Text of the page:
For Iraq, civil war looms nearer
Arabic media review

For Iraq, civil war looms nearer

'We Muslims are not terrorists; we even help apprehend them,' says gas station attendant who led cops to Tsarnaev brothers

Elhanan Miller is the former Arab affairs reporter for The Times of Israel

Iraqi army soldiers leaving Hawija, 150 miles (240 kilometers) north of Baghdad, Iraq, on April 23, 2013. (photo credit: AP/Hadi Mizban)
Iraqi army soldiers leaving Hawija, 150 miles (240 kilometers) north of Baghdad, Iraq, on April 23, 2013. (photo credit: AP/Hadi Mizban)

A bloody crackdown by Iraq’s army on an anti-government demonstration in the northern province of Kirkuk forewarns of the renewal of civil strife in the war-torn country, Arab dailies write on Wednesday.

“The Kirkuk massacre brings civil war closer,” reads the headline of London-based daily Al-Hayat, which reports the deaths and injury of dozens of Sunni Iraqis in the town of Hawija, where they were protesting against the government of Shiite prime minister Nouri Al-Maliki.

“The reactions indicated that Iraq is nearing a return to civil war, as rivals of Prime Minister Nouri Al-Maliki escalated their attack on his ‘sectarian’ policy,” reads the article.

More and more Iraqi politicians are boycotting Maliki’s government, who is increasingly viewed as a political extension of Iran’s Shiite government.

Maliki has appointed his deputy Hussein Shahrastani as interim foreign minister after Kurdish foreign minister Hoshyar Zibari decided to “boycott the government.” Parliament members from the predominantly Sunni Iraqiya bloc boycotted parliament meetings following the army’s crackdown on the demonstrations Tuesday, leading to the suspension of the parliament’s sessions until tomorrow, Al-Hayat reported.

“Iraq boils following storming of the protest encampment in Hawija,” reads the headline of Saudi-owned daily A-Sharq Al-Awsat. An Iraqi security source told the daily that the army began firing at the demonstrators — some of them armed — who refused to vacate the area. At least 50 were killed and hundreds were wounded.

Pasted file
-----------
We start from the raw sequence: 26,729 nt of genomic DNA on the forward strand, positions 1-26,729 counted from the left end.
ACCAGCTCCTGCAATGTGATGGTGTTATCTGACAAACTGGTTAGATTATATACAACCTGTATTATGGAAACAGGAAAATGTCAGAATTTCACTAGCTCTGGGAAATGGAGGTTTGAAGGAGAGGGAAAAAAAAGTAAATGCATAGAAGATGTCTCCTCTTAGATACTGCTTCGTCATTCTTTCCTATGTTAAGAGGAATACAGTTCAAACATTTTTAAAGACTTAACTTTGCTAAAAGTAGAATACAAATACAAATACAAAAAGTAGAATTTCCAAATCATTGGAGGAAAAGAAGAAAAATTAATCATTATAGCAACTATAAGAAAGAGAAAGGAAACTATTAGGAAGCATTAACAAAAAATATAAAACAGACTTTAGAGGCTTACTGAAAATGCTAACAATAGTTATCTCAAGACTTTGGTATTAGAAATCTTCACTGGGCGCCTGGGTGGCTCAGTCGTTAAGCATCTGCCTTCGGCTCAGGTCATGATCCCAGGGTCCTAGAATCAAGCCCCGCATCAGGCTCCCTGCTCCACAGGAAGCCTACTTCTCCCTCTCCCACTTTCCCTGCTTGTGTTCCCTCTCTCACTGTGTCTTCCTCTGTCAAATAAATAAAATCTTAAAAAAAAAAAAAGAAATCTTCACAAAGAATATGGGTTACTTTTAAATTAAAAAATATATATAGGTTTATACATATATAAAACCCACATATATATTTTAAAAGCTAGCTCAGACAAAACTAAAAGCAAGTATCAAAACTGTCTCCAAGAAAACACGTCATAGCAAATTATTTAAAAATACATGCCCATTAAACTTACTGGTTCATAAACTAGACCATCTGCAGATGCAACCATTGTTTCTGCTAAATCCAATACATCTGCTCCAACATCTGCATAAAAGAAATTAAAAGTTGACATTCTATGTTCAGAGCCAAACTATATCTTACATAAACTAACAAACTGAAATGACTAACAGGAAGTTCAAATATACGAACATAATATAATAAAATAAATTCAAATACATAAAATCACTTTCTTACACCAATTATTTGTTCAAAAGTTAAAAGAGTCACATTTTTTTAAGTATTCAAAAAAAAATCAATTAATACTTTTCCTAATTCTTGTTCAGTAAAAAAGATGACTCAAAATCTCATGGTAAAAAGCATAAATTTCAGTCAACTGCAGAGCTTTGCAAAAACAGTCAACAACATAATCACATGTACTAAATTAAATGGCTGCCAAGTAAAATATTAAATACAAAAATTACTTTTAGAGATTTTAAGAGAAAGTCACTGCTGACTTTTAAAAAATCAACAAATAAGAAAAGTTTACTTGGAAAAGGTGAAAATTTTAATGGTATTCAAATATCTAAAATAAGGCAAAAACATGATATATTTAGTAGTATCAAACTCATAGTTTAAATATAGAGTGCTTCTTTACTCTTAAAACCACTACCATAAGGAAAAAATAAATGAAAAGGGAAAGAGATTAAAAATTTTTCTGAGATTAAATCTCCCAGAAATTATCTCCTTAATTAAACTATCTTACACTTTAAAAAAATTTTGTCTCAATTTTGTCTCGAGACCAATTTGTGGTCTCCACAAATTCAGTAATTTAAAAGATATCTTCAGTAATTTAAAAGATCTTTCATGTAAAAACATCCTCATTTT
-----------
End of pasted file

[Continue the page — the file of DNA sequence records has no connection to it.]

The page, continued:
“If the tribal mobilization in Iraq’s western and northern provinces were the most significant ramifications of the Hawija events, the resignation of education minister Muhammad Tamim, a member of the dialogue front led by deputy prime minister Saleh Mutlaq, was the most significant political occurrence,” reads an article in A-Sharq Al-Awsat.

“At the same time, politicians from various political parties bemoaned the partnership with Prime Minister Nuri Al-Maliki.”

Shaalan Karim, a member of the Iraqiya bloc, told A-Sharq Al-Awsat that Maliki is “attempting to ignite a sectarian war, implementing foreign agendas, and particularly Iranian ones. He does not care whether Iraqi blood is spilled or not.”

Meanwhile, Dubai-based news channel Al-Arabiya reports that opposition leaders in Iraq’s western Anbar province have called on tribesmen to arm themselves and remain alert following the Hawija incident.

Saudi news website Elaph outlines the destabilizing forces in Iraq. The Army of the Naqshabandi Order, an Baathist insurgency group led by former Saddam Hussein deputy Izzat A-Duri, has attacked Iraqi soldiers across the country, demanding that the soldiers turn over their weapons and leave their military barracks.

Criticism of Maliki even emanated from his own Shiite camp. Muqtada Sadr, a hardline Shiite cleric and political leader, accused Maliki’s forces of using excessive force against the protesters.

“It is odd that the Iraq government has opened a new door to illegitimate and excessive violence, which will certainly lead to unwanted results,” Sadr wrote in a statement published Tuesday.

An Egyptian immigrant helped nab Boston terrorists

An Egyptian immigrant who works in a Watertown gas station led American police to the two Boston terrorists late Thursday night, Al-Arabiya reports.

The channel spoke to Tareq Fouad Ahmad, who moved from Alexandria to the US five years ago. While Ahmad was working the night shift at the station, a young Chinese man ran into his convenience store and told him that the two terrorists had carjacked him and arrived at the gas station across the street. Ahmad promptly phoned the police and described the car, leading to the terrorists’ apprehension.

“We Arabs and Muslims are not terrorists, and we even help to apprehend them. My conscience is clear,” Ahmad told Al-Arabiya.

The channel also contacted Sheikh Talal Eid, a Lebanese cleric who founded the Boston Islamic Center and leads prayers in its mosque.

Eid told Al-Arabiya that he refuses to recite the Islamic prayer for the deceased over the older brother, Tamerlan Tsarnaev, who through his actions “removed himself from the Islamic community.”

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